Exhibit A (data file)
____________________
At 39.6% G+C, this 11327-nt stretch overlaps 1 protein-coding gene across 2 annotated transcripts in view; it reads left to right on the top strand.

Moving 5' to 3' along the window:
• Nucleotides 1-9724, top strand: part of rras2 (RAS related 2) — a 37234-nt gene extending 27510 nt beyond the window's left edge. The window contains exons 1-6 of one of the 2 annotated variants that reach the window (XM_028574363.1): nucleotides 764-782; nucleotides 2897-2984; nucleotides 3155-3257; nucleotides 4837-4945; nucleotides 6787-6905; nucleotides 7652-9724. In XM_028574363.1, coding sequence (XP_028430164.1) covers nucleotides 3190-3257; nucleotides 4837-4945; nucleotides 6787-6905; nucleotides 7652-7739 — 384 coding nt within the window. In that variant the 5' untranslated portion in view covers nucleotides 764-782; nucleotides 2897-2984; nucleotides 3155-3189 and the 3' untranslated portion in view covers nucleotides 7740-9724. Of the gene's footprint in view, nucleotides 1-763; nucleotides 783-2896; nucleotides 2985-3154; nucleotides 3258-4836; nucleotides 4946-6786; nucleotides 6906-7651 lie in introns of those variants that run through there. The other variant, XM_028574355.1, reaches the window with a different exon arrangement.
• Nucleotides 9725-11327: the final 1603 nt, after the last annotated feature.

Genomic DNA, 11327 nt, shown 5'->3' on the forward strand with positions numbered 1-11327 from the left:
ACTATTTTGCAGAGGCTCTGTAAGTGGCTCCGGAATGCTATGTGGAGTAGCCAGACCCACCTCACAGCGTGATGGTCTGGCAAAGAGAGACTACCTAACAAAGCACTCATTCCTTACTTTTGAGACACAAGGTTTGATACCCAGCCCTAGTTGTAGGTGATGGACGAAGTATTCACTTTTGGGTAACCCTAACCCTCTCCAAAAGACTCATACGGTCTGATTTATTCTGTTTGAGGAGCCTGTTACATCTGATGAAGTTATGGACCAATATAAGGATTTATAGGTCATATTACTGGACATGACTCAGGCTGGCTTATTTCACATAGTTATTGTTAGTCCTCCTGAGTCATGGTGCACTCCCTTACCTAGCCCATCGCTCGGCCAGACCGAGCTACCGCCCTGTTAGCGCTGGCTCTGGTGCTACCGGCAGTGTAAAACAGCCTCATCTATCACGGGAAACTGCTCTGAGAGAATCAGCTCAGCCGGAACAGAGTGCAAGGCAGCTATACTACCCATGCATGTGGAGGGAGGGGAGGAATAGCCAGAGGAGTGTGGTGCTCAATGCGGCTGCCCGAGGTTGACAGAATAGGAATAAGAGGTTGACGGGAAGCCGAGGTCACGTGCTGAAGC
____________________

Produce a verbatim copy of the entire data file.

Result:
At 39.6% G+C, this 11327-nt stretch overlaps 1 protein-coding gene across 2 annotated transcripts in view; it reads left to right on the top strand.

Moving 5' to 3' along the window:
• Nucleotides 1-9724, top strand: part of rras2 (RAS related 2) — a 37234-nt gene extending 27510 nt beyond the window's left edge. The window contains exons 1-6 of one of the 2 annotated variants that reach the window (XM_028574363.1): nucleotides 764-782; nucleotides 2897-2984; nucleotides 3155-3257; nucleotides 4837-4945; nucleotides 6787-6905; nucleotides 7652-9724. In XM_028574363.1, coding sequence (XP_028430164.1) covers nucleotides 3190-3257; nucleotides 4837-4945; nucleotides 6787-6905; nucleotides 7652-7739 — 384 coding nt within the window. In that variant the 5' untranslated portion in view covers nucleotides 764-782; nucleotides 2897-2984; nucleotides 3155-3189 and the 3' untranslated portion in view covers nucleotides 7740-9724. Of the gene's footprint in view, nucleotides 1-763; nucleotides 783-2896; nucleotides 2985-3154; nucleotides 3258-4836; nucleotides 4946-6786; nucleotides 6906-7651 lie in introns of those variants that run through there. The other variant, XM_028574355.1, reaches the window with a different exon arrangement.
• Nucleotides 9725-11327: the final 1603 nt, after the last annotated feature.

Genomic DNA, 11327 nt, shown 5'->3' on the forward strand with positions numbered 1-11327 from the left:
ACTATTTTGCAGAGGCTCTGTAAGTGGCTCCGGAATGCTATGTGGAGTAGCCAGACCCACCTCACAGCGTGATGGTCTGGCAAAGAGAGACTACCTAACAAAGCACTCATTCCTTACTTTTGAGACACAAGGTTTGATACCCAGCCCTAGTTGTAGGTGATGGACGAAGTATTCACTTTTGGGTAACCCTAACCCTCTCCAAAAGACTCATACGGTCTGATTTATTCTGTTTGAGGAGCCTGTTACATCTGATGAAGTTATGGACCAATATAAGGATTTATAGGTCATATTACTGGACATGACTCAGGCTGGCTTATTTCACATAGTTATTGTTAGTCCTCCTGAGTCATGGTGCACTCCCTTACCTAGCCCATCGCTCGGCCAGACCGAGCTACCGCCCTGTTAGCGCTGGCTCTGGTGCTACCGGCAGTGTAAAACAGCCTCATCTATCACGGGAAACTGCTCTGAGAGAATCAGCTCAGCCGGAACAGAGTGCAAGGCAGCTATACTACCCATGCATGTGGAGGGAGGGGAGGAATAGCCAGAGGAGTGTGGTGCTCAATGCGGCTGCCCGAGGTTGACAGAATAGGAATAAGAGGTTGACGGGAAGCCGAGGTCACGTGCTGAAGC